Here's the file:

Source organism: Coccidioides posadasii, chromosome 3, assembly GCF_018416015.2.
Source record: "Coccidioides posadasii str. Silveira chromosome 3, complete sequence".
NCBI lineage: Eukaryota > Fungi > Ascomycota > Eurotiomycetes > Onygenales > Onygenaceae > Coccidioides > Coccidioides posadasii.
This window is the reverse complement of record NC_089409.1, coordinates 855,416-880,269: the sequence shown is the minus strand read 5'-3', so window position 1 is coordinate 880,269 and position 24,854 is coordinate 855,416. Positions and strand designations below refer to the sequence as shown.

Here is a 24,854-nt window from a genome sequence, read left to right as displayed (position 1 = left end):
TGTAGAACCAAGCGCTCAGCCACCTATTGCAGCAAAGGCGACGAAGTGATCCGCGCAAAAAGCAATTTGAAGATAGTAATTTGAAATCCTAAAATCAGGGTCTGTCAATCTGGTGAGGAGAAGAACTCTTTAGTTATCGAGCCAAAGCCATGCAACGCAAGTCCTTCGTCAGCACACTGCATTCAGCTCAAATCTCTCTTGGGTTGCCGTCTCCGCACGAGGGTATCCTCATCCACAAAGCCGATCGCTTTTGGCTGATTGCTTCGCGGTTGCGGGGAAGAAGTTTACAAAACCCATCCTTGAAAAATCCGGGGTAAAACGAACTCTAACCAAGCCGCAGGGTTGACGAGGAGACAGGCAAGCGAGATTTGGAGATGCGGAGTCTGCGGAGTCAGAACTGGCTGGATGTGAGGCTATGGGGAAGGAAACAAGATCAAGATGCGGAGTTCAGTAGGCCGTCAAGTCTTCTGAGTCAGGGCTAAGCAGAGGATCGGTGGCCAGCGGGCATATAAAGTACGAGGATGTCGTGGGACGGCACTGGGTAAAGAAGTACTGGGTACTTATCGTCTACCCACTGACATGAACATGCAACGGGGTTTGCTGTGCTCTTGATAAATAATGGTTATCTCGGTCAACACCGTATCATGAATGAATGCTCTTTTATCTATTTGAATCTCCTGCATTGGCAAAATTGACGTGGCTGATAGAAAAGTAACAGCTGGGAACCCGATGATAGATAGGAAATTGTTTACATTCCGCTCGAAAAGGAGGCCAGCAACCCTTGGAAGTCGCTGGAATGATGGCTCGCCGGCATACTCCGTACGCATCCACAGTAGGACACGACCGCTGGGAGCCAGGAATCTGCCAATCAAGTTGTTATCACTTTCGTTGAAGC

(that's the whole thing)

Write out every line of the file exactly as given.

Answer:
Source organism: Coccidioides posadasii, chromosome 3, assembly GCF_018416015.2.
Source record: "Coccidioides posadasii str. Silveira chromosome 3, complete sequence".
NCBI lineage: Eukaryota > Fungi > Ascomycota > Eurotiomycetes > Onygenales > Onygenaceae > Coccidioides > Coccidioides posadasii.
This window is the reverse complement of record NC_089409.1, coordinates 855,416-880,269: the sequence shown is the minus strand read 5'-3', so window position 1 is coordinate 880,269 and position 24,854 is coordinate 855,416. Positions and strand designations below refer to the sequence as shown.

Here is a 24,854-nt window from a genome sequence, read left to right as displayed (position 1 = left end):
TGTAGAACCAAGCGCTCAGCCACCTATTGCAGCAAAGGCGACGAAGTGATCCGCGCAAAAAGCAATTTGAAGATAGTAATTTGAAATCCTAAAATCAGGGTCTGTCAATCTGGTGAGGAGAAGAACTCTTTAGTTATCGAGCCAAAGCCATGCAACGCAAGTCCTTCGTCAGCACACTGCATTCAGCTCAAATCTCTCTTGGGTTGCCGTCTCCGCACGAGGGTATCCTCATCCACAAAGCCGATCGCTTTTGGCTGATTGCTTCGCGGTTGCGGGGAAGAAGTTTACAAAACCCATCCTTGAAAAATCCGGGGTAAAACGAACTCTAACCAAGCCGCAGGGTTGACGAGGAGACAGGCAAGCGAGATTTGGAGATGCGGAGTCTGCGGAGTCAGAACTGGCTGGATGTGAGGCTATGGGGAAGGAAACAAGATCAAGATGCGGAGTTCAGTAGGCCGTCAAGTCTTCTGAGTCAGGGCTAAGCAGAGGATCGGTGGCCAGCGGGCATATAAAGTACGAGGATGTCGTGGGACGGCACTGGGTAAAGAAGTACTGGGTACTTATCGTCTACCCACTGACATGAACATGCAACGGGGTTTGCTGTGCTCTTGATAAATAATGGTTATCTCGGTCAACACCGTATCATGAATGAATGCTCTTTTATCTATTTGAATCTCCTGCATTGGCAAAATTGACGTGGCTGATAGAAAAGTAACAGCTGGGAACCCGATGATAGATAGGAAATTGTTTACATTCCGCTCGAAAAGGAGGCCAGCAACCCTTGGAAGTCGCTGGAATGATGGCTCGCCGGCATACTCCGTACGCATCCACAGTAGGACACGACCGCTGGGAGCCAGGAATCTGCCAATCAAGTTGTTATCACTTTCGTTGAAGC